Plan and Do – plan how to manage those obstacles, and put it into practice.


The section Supportive Workplace What To Do describes each of these in detail.



What's in a Word? 'Barriers' versus 'Obstacles'


The term 'barrier' is in common use to describe things that make it difficult or impossible to make progress in all sorts of areas of life. We want to avoid inadvertently encouraging people to feel it is impossible or too difficult to tackle a problem. That is, we don't want you to give up before trying! Barriers are deliberately constructed to stop access; obstacles are things that just happen to be in the way. The main reason we prefer the term 'obstacle' is because it does not give the impression of being solid and immovable. It may help to think of life like an 'obstacle course'. There are some obstacles that you can climb over or under, but others you have to find a way to get around. None of them should be thought of as impenetrable or unassailable. The principle is simple: with the right level of support, encouragement, and problem-solving it is possible for all of us to find ways to tackle the obstacles that get in the way of being active and working.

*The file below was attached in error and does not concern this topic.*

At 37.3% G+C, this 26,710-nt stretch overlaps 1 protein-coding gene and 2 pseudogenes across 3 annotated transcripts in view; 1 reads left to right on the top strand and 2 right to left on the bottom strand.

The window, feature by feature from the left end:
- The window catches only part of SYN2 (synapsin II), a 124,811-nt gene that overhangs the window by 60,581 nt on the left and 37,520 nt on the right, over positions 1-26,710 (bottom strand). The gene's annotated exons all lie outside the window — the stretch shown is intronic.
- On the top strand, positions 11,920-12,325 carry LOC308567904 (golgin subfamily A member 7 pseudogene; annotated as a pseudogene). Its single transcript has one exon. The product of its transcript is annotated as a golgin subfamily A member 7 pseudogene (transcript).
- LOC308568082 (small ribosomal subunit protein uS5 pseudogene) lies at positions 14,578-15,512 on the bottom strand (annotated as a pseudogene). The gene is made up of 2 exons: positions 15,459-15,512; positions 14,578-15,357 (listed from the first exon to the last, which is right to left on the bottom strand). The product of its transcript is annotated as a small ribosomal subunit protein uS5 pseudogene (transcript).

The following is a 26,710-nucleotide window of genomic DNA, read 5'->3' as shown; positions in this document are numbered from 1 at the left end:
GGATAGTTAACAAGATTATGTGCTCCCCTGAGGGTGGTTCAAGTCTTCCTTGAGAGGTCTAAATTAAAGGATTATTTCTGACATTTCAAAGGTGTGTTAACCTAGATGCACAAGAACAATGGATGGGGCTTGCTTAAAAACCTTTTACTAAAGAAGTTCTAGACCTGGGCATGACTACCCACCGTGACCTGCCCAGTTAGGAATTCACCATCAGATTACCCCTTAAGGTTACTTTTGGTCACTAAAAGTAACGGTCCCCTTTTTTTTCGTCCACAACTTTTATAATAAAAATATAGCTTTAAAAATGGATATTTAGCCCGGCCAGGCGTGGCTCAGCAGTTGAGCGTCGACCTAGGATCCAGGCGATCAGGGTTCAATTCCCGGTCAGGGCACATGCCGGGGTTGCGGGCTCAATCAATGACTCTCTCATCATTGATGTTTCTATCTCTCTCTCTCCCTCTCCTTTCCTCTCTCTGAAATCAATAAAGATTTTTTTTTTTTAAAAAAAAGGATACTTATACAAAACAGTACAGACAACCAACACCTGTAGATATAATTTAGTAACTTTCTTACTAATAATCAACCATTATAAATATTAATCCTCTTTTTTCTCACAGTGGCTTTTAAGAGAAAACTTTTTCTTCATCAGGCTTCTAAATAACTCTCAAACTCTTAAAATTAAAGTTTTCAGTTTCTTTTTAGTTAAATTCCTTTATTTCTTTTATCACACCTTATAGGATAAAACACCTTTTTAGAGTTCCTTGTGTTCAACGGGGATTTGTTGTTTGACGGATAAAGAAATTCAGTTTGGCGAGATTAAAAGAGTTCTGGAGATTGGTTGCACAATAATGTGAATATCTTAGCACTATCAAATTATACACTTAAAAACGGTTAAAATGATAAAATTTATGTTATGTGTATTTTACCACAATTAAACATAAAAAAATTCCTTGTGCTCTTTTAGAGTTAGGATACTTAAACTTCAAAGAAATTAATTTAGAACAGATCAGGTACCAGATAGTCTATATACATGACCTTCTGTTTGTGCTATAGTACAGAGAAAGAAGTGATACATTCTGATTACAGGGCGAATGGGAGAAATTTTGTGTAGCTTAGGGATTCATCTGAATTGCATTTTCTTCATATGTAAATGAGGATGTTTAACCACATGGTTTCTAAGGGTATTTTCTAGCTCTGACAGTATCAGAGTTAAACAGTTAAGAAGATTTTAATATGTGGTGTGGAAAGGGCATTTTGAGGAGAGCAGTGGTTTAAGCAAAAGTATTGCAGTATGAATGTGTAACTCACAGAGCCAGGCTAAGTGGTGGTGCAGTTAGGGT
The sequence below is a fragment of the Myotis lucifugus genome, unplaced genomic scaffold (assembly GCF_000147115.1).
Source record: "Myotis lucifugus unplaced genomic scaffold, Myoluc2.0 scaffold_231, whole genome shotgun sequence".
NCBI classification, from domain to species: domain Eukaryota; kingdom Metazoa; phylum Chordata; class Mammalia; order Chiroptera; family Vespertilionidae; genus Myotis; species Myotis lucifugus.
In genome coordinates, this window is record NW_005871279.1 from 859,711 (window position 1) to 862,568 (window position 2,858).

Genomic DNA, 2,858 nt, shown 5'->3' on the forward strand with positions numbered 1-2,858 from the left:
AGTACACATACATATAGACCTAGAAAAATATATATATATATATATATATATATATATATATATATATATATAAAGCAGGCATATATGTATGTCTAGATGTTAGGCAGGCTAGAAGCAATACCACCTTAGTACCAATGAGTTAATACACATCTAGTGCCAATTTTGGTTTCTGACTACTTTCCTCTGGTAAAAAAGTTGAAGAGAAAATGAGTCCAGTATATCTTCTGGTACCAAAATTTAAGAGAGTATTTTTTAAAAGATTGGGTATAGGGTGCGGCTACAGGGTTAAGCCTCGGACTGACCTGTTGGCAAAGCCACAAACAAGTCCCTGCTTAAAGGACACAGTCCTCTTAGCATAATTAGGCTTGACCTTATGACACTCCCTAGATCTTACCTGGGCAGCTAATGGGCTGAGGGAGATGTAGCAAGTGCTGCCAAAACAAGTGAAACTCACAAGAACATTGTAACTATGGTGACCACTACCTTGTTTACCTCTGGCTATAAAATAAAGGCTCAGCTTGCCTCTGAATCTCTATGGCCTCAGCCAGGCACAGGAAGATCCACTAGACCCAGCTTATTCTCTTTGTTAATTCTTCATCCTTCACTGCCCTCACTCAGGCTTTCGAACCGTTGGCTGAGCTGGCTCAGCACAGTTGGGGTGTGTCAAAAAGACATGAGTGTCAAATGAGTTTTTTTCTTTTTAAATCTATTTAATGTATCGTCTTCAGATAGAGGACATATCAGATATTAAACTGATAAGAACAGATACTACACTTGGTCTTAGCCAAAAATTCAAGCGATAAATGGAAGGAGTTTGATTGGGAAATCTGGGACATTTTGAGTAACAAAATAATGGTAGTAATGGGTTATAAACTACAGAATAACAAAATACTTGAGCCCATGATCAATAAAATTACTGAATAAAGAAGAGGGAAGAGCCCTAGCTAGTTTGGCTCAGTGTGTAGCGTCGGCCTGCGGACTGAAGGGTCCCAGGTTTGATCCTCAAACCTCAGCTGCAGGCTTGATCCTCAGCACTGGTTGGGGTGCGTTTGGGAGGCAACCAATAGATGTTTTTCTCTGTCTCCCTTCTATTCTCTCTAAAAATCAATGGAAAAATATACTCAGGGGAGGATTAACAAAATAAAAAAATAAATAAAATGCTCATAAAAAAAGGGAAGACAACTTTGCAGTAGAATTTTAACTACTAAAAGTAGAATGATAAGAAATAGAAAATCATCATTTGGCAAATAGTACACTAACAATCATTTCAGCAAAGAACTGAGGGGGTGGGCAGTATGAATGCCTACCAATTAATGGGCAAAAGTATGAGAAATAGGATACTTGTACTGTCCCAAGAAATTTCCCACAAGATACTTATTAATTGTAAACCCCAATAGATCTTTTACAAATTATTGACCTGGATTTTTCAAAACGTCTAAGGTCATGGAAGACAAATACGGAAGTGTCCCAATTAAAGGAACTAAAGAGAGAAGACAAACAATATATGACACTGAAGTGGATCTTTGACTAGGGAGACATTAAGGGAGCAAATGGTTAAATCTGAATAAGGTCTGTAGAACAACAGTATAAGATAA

You Need to be Able to Identify and Tackle Obstacles



The most important thing for success is to identify obstacles to staying active and working, and plan to overcome these. Remember there are two types of obstacles: (1) modifiable – these are like hurdles to be overcome; (2) immovable – these are like roadblocks to be sidestepped. The three places to look for obstacles to staying active and working are the Person, their Workplace, and the Context in which they function.


Quick Facts

The reason why some people take lots of time off work is usually not because they have a more serious health condition or more severe injury. It’s not about what has happened to them. It’s about why they don’t recover in the normal way – and that is because they face obstacles to recovery and participation. Many of these are in the workplace.


Stay at Work and Return to Work does’t just happen – action is needed!

  • It is not helpful to rely on healthcare alone - it is not good enough to start thinking about work after healthcare has finished or failed.

  • The workplace must be involved from day 1 to help people to continue working whilst recovering.


The flip-side of obstacles is things that act as positive influences on work outcomes: having respect for one's employer; feeling satisfied with your job; understanding your health problem; and, experiencing support or incentives from your work colleagues.


Practical Implications

  • Identify obstacles to staying active and working, that way you can plan to overcome them. There are two types of obstacles, those that are modifiable and those that are not. Avoid falling into the trap of assuming that immovable obstacles cannot be navigated around.

  • The three places to look for obstacles to staying active and working are the Person, their Workplace, and the Context in which they function.